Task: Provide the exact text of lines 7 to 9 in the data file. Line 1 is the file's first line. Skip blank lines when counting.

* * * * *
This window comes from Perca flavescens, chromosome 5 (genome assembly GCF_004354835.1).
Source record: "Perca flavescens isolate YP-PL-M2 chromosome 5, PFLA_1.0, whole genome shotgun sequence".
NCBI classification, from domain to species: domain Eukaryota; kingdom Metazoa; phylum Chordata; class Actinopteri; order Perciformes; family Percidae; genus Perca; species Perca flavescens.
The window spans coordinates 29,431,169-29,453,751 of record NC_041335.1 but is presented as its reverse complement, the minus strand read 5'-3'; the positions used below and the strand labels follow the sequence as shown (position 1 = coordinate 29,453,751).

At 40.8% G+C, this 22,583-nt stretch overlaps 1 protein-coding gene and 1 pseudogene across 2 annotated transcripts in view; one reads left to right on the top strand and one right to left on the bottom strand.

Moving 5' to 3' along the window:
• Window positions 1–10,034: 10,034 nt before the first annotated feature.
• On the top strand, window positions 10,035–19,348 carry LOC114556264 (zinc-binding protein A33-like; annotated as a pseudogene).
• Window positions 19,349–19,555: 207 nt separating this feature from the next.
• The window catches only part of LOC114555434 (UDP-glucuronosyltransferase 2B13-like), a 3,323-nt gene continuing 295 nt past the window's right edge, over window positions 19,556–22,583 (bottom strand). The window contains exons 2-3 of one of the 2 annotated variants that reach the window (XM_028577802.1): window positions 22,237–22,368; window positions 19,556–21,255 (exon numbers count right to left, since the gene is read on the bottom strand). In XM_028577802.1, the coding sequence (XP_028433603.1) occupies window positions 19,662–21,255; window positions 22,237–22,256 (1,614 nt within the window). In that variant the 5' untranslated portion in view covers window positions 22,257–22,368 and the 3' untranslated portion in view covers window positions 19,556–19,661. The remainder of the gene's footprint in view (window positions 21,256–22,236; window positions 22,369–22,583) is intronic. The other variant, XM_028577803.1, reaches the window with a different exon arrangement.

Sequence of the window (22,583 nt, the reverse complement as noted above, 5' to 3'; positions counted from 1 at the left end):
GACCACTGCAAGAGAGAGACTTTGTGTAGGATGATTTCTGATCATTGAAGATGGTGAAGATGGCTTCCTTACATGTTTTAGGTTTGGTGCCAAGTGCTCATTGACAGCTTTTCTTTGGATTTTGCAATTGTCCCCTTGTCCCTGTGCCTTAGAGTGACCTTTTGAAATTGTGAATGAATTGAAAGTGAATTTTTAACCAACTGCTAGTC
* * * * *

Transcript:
• Window positions 1–10,034: 10,034 nt before the first annotated feature.
• On the top strand, window positions 10,035–19,348 carry LOC114556264 (zinc-binding protein A33-like; annotated as a pseudogene).
• Window positions 19,349–19,555: 207 nt separating this feature from the next.